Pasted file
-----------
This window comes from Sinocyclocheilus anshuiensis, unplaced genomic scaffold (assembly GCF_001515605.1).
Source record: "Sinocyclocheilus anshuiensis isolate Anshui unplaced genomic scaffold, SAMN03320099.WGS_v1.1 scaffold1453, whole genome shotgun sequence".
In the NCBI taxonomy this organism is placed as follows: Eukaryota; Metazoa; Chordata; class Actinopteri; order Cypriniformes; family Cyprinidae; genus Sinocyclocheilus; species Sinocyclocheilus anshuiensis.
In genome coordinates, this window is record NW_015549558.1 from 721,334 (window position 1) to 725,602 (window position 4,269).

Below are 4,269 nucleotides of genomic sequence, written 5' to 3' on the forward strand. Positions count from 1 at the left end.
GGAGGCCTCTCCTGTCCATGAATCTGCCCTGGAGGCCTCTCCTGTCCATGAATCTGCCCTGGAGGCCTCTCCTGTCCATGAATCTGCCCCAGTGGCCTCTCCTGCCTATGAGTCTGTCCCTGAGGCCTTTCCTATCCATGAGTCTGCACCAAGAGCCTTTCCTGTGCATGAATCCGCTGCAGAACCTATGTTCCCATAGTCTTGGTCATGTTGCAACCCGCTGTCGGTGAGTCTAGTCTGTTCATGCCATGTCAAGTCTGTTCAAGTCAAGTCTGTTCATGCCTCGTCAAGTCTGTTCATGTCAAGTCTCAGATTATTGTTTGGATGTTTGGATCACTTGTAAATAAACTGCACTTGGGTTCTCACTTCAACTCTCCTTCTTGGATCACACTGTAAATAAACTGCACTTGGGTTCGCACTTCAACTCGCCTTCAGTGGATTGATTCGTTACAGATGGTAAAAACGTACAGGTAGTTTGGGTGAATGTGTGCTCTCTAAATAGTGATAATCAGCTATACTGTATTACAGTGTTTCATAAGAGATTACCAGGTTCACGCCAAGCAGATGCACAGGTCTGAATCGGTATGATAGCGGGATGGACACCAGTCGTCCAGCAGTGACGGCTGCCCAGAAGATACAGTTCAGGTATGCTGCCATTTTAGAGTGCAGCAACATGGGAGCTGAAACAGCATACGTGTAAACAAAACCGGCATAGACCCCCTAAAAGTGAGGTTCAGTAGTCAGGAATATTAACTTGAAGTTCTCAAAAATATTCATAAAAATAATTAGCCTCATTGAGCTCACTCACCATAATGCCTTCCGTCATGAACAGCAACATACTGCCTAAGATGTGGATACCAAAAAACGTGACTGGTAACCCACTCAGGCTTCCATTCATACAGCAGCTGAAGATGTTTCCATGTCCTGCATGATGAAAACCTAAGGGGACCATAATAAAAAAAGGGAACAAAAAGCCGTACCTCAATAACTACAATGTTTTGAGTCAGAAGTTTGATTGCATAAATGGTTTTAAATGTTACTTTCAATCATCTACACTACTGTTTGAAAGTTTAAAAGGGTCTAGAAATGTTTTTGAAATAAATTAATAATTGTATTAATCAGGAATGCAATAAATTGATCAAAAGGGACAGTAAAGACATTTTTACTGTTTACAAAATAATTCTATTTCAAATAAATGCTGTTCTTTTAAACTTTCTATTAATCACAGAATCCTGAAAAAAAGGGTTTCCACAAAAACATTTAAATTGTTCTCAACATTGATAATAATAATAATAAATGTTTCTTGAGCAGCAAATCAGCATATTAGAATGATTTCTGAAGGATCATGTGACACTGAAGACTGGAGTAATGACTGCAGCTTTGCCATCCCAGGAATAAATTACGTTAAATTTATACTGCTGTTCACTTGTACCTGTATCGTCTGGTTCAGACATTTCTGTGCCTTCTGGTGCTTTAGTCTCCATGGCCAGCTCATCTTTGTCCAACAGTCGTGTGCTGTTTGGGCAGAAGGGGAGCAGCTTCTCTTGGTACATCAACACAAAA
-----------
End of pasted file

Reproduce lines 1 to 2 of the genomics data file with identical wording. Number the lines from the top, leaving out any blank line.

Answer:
This window comes from Sinocyclocheilus anshuiensis, unplaced genomic scaffold (assembly GCF_001515605.1).
Source record: "Sinocyclocheilus anshuiensis isolate Anshui unplaced genomic scaffold, SAMN03320099.WGS_v1.1 scaffold1453, whole genome shotgun sequence".